Lionel Rivera didn’t receive a standing ovation after his last state-of-the-city speech the other day, but he deserves kudos for coming out in favor of a ballot measure to temporarily remove the revenue caps imposed on the city budget by the Taxpayer’s Bill of Rights.
The term-limited mayor didn’t propose this idea because it will be wildly popular. He didn’t do it because it will lay the groundwork for a future political campaign. He didn’t do it because of an over-arching concern about his legacy.
Rivera did it because he cares about Colorado Springs and he thinks it’s the best way to help the city without asking recession-plagued taxpayers to vote for a tax increase.
In a scientific survey released June 24, about 40 percent of folks around here think the city is headed in the wrong direction, a higher percentage than the poll has recorded in the past. As you would expect, Rivera mostly focused on the positive, noting that public-private partnerships and community volunteerism have played a role in shoring up the city’s flagging ability to deliver services while the city’s economy has shown flickers of life.
“Things are looking good but we can’t afford to become complacent,” Rivera said.
Well, they’re not looking that good, or we wouldn’t be discussing the temporary elimination of the TABOR revenue caps.
The mayor is right. He needs four votes from other City Council members to put the notion on the November ballot. (City attorney and council, you don’t have much time)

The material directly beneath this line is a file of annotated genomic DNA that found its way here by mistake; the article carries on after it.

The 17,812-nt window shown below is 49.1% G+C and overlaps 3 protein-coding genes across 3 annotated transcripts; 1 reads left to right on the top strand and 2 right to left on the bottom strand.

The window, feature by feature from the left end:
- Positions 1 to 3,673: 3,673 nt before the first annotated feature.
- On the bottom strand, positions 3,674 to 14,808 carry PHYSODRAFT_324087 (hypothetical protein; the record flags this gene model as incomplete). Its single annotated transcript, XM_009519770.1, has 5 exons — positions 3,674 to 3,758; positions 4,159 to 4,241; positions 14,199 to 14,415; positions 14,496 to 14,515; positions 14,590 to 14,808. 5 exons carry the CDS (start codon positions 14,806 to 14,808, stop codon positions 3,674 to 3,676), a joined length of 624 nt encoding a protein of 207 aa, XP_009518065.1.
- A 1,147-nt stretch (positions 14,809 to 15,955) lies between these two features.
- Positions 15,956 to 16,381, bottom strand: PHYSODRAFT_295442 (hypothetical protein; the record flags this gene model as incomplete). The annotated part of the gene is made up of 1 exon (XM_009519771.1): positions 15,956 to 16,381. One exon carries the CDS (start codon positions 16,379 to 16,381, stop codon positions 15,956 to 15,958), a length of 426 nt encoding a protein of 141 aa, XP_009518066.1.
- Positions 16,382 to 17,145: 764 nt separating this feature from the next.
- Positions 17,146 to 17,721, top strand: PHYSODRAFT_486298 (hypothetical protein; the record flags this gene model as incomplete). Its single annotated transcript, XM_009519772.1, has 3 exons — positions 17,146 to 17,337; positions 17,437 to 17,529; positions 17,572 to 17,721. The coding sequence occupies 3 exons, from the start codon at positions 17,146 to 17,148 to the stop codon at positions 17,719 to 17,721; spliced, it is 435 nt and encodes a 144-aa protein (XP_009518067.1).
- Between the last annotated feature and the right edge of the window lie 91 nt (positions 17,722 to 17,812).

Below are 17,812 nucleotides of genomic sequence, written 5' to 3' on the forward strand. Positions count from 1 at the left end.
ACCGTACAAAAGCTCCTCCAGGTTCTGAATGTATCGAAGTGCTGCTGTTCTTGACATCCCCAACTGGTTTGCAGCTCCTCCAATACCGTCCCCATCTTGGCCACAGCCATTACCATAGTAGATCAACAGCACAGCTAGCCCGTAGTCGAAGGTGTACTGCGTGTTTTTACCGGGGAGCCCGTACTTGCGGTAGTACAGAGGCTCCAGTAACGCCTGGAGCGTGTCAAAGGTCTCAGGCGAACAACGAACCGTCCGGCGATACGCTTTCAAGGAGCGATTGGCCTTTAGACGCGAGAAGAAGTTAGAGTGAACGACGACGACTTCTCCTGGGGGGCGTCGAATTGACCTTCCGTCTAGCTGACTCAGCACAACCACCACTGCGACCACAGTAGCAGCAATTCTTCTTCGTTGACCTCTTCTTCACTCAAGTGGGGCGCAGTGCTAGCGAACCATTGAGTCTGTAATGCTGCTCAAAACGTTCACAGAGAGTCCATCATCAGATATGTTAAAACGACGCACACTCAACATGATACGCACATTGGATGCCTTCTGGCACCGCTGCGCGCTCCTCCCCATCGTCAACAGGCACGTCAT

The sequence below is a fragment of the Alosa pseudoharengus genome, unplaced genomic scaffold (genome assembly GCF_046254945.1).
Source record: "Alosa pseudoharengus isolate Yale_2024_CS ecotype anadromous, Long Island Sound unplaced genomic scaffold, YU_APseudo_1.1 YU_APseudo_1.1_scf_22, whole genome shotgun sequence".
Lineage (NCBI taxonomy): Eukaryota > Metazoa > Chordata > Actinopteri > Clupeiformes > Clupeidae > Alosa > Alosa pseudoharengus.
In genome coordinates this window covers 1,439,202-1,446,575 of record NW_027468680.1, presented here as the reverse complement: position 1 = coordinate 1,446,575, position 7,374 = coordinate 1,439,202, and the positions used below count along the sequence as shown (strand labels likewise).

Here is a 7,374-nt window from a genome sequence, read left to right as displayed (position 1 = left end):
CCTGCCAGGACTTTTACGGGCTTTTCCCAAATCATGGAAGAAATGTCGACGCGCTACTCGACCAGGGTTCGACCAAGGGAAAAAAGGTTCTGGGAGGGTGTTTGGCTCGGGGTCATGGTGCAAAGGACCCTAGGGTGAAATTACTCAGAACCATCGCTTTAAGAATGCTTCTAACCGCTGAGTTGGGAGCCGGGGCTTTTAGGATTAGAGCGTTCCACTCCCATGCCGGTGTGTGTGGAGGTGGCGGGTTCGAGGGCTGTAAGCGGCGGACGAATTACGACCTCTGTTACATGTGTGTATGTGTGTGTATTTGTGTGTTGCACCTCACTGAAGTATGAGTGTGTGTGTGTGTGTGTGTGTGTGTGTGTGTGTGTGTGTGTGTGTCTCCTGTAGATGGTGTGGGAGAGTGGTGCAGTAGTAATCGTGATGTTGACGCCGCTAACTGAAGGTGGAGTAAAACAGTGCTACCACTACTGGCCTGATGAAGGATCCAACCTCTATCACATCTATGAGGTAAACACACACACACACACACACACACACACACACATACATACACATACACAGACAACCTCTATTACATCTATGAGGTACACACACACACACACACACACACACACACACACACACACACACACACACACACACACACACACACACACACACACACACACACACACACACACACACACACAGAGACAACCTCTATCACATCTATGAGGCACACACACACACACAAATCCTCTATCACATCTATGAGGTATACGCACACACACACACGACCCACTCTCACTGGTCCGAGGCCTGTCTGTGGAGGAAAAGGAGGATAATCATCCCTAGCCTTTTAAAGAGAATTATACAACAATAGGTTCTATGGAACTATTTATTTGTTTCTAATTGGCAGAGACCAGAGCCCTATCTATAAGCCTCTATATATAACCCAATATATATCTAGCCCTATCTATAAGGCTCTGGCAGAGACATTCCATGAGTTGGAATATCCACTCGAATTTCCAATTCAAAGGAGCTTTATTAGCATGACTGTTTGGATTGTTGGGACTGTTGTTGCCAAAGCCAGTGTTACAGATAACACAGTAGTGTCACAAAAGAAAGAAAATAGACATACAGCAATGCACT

It’s not a tax increase. For the duration of the lifting of the revenue limits — three or five years — voters would retain the right to vote on any tax rate increase anyone might propose.
If the council goes ahead with this idea, it would be smart to pledge to voters that no new programs would be created with the resulting revenue; that the money be used only to restore services that have been lost. And believe it: So many services have been cut that it’s unlikely they all can be restored by a mere lifting of the so-called TABOR cap.
Rivera has withstood a lot of criticism, including some in this space. Because he is term-limited he won’t be mayor for much longer after the November election, so he can’t be accused of empire-building. Rivera’s motives are pure.
Whatever you might think of him, he has not agreed to testify in exchange for immunity from prosecution, like someone we could name. You know, you seek immunity only when you have good reason to think you might be prosecuted for something.
The budget cuts have been too severe and we should restore some of what has been lost. Rivera’s proposal is a modest step in that direction that won’t increase anyone’s taxes.